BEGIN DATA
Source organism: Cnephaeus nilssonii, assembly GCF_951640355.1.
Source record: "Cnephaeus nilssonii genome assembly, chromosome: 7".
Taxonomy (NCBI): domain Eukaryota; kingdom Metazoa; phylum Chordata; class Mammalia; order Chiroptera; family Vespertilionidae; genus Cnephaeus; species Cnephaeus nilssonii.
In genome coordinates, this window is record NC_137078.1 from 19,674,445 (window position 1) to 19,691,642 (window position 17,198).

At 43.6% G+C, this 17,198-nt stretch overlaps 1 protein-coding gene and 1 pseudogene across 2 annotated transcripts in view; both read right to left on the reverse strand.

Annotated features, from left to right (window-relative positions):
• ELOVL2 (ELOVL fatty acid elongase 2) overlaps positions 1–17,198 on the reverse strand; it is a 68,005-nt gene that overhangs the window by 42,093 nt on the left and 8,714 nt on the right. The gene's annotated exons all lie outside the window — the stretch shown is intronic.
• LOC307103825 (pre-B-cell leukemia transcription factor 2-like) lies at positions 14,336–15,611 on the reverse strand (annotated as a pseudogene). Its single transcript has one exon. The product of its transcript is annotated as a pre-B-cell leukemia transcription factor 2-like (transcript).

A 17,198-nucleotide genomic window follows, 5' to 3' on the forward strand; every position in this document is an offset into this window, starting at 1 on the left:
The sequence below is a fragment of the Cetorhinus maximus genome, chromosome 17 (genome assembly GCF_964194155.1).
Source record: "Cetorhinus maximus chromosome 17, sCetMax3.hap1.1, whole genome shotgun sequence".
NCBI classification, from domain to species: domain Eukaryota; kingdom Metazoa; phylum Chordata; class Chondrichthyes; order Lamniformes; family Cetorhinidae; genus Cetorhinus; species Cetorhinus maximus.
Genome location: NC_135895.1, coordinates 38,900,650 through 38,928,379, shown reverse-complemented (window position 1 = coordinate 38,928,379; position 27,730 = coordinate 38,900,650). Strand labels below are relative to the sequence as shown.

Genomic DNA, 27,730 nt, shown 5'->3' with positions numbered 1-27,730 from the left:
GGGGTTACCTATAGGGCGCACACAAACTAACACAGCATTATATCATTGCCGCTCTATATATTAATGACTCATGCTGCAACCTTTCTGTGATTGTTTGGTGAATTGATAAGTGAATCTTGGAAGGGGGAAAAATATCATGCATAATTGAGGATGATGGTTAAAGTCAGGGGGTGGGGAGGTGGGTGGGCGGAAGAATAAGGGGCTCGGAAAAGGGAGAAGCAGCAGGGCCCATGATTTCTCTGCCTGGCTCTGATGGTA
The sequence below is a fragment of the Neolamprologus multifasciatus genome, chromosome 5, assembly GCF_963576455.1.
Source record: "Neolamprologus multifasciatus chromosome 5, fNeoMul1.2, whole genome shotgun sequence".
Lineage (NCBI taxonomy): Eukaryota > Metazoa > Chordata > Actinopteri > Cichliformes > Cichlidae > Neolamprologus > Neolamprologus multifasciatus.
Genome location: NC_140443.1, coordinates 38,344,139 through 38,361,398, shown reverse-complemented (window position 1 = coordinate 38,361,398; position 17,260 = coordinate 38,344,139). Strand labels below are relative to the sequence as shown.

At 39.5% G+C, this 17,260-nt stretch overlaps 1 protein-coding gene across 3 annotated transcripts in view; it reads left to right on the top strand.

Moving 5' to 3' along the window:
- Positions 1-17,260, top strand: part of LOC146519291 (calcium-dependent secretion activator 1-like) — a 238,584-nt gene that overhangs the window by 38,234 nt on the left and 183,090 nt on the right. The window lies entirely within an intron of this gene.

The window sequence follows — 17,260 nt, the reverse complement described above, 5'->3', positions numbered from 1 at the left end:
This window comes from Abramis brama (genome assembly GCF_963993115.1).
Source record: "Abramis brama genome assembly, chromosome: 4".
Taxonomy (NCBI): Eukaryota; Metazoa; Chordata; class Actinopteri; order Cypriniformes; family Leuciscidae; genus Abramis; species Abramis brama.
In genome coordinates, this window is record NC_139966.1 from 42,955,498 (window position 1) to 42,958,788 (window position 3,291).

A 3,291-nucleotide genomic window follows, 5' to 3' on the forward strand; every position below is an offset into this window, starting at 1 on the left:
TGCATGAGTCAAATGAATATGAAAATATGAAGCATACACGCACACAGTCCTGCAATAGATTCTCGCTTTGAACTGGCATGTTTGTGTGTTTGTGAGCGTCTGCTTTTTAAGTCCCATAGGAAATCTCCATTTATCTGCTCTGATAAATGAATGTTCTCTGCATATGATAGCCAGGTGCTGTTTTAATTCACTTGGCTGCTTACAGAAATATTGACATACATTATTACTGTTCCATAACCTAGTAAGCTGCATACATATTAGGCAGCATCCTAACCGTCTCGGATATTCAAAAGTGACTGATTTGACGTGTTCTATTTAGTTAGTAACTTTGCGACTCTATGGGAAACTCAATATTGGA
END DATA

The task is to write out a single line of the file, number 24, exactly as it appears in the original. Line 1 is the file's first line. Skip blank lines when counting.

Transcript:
This window comes from Abramis brama (genome assembly GCF_963993115.1).